Geoengineering . . . You're Looking At It"Geoengineering" refers to large-scale efforts to manipulate the climate. There are several current and recent activities that have been undertaken for other purposes, but which have the effect of changing climate, for good or ill.
We will set aside the deliberate release of 25 billion tonnes of greenhouse gases from combustion of fossil fuels each year, a geoengineering "experiment" that seems already to be creating many interesting effects. Although this is one of the largest geoengineering projects ever undertaken, it has been discussed in some detail elsewhere.
The three current geoengineering programs this post will consider are:
- China's "Great Green Wall"
- Large-scale expansion of irrigation
- Large-scale deforestation
Afforestation Changes The ClimateSince 1978 China has been engaged in a vast project that has been called the "Great Green Wall". In 1981 the National People’s Congress passed a resolution to require every citizen above age 11 to plant at least three Poplar, Eucalyptus, Larch or other saplings every year. [Source] Afforestation has already covered 500,000 square kilometres with new artificial forest, and China hopes to have such forests on 400 million hectares--more than 42% of its land area--by 2050.
Chinese Vice Premier Hui Liangyu recently called for even greater efforts to increase China's forest cover.
The immediate goal of this program is to slow the encroachment of desert from the north and west into areas formerly grassland. Whether artificial forests can do this remains to be seen. And there are some concerns about other effects, such as increased water use. [More at Wikipedia.] A similar effort was the shelterbelt program in the U.S. Great Plains in the 1930s, but that was not on a Chinese scale.
Since forests affect the water cycle, albedo, and cloud cover of an area they can be expected to modify the local climate, and perhaps the climate downwind.
Irrigation Changes The ClimateLarge programs of crop irrigation in Asia and North America result in large quantities of water evaporating from fields and water channels, and by transpiration through plants.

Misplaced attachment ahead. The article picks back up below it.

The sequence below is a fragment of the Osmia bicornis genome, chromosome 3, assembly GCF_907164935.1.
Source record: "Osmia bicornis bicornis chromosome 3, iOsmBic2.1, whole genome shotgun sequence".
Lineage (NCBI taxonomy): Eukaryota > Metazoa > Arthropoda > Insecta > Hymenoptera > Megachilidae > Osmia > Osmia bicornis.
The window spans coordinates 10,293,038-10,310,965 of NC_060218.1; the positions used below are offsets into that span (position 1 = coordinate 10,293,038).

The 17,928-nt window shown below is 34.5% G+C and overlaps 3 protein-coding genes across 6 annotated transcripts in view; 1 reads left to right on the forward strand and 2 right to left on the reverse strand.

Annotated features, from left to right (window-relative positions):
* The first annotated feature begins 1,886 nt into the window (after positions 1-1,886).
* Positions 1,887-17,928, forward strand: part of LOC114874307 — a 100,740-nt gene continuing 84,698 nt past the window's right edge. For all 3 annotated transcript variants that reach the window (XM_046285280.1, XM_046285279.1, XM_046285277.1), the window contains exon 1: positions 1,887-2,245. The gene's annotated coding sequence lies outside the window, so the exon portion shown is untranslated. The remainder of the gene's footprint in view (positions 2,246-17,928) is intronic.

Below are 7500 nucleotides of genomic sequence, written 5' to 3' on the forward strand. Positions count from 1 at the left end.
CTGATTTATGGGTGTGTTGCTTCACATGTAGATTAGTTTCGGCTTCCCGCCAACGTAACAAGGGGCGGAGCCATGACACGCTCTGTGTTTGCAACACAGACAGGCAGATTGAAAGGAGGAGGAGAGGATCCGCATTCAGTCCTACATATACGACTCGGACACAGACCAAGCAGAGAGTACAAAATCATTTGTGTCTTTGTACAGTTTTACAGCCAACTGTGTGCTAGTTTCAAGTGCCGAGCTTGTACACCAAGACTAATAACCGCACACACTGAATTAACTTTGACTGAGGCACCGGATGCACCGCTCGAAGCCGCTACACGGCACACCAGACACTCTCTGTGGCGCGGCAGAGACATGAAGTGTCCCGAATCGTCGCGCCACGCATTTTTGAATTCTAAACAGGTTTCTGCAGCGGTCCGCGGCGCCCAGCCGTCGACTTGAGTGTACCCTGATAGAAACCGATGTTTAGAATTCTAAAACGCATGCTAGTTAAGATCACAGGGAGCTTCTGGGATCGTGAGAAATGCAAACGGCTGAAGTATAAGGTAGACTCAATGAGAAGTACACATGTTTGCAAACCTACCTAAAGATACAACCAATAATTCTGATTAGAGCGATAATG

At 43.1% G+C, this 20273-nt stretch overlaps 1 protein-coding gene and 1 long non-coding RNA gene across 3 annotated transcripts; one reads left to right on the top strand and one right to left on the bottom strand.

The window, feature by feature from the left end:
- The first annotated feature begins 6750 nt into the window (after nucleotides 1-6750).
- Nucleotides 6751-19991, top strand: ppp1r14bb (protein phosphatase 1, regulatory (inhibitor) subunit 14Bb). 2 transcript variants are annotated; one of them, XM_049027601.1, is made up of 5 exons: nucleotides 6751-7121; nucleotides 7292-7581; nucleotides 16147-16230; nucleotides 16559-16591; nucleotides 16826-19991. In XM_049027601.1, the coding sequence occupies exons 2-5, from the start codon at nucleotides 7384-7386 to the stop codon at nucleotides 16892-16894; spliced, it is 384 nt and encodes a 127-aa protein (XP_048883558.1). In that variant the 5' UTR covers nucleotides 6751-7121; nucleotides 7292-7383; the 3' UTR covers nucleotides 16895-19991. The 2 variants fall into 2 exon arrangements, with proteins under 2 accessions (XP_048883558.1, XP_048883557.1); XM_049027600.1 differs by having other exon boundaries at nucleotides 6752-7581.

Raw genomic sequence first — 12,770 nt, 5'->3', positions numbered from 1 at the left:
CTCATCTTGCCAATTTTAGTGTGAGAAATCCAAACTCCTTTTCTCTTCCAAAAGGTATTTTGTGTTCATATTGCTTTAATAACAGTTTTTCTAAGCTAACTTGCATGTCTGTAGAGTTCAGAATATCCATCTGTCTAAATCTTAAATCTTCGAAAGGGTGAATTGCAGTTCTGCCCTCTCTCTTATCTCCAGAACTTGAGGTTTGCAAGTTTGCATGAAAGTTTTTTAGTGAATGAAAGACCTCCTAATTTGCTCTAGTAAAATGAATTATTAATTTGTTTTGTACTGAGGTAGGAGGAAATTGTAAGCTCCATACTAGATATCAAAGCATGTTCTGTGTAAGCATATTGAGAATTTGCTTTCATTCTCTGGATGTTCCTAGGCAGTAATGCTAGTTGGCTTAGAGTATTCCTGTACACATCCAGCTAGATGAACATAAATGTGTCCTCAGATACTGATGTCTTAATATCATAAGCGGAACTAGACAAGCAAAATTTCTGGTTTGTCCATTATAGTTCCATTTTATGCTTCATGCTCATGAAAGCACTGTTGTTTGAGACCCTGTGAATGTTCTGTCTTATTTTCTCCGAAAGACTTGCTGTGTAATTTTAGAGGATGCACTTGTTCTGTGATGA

Because of the latent heat of water, more evaporation means more cooling in some places, and more rain means more warming in other places. A recent article in the Journal of Geophysical Research (pdf here, New York Times Green blog post about it here) says irrigation may be causing cooling in some regions, locally masking the effects of global warming.
The model runs reported in this paper suggest that parts of northern India may have experienced several degrees of cooling due to all the heat absorbed by irrigation water applied to crops in the later part of the 20th century. Weather patterns may even have been affected enough to reduce the amount of rain in the Bay of Bengal branch of the Southwest Monsoon. (Other researchers got somewhat different or even contradictory results with different models.)
This is a bit scary because if groundwater depletion leads to reduction in irrigation in the future, the resulting reduction of cooling effect could have both local an regional climate effects, including sharply higher temperatures and changes in rainfall amounts and distribution.
Deforestation Changes The ClimateLarge-scale deforestation for conversion of forest to pasture or cropland is an old story. Such deforestation took place over much of Europe and temperate North America in earlier centuries. A similar massive land-use change was the breaking up of the American prairie grasslands for farming in the 19th century.
When forests are burned (the usual method) to clear them for agriculture the carbon trapped in the trees is dumped into the atmosphere. Soot and other particulates are also released in great quantities. Both CO2 and black carbon have significant local and global effects on climate.
The Nature Conservancy says "deforestation and land use change contributes approximately 20 to 25 percent of the carbon emissions that cause climate change." This Wikipedia article on per-capita greenhouse gas emissions by country, which uses data from the World Resources Institute for 2000, suggests land-use changes account for about 17% of greenhouse gas emissions.
So land-use changes, mostly deforestation, annually release about the same amount of greenhouse gases as the USA or China does from all burning of fossil fuels.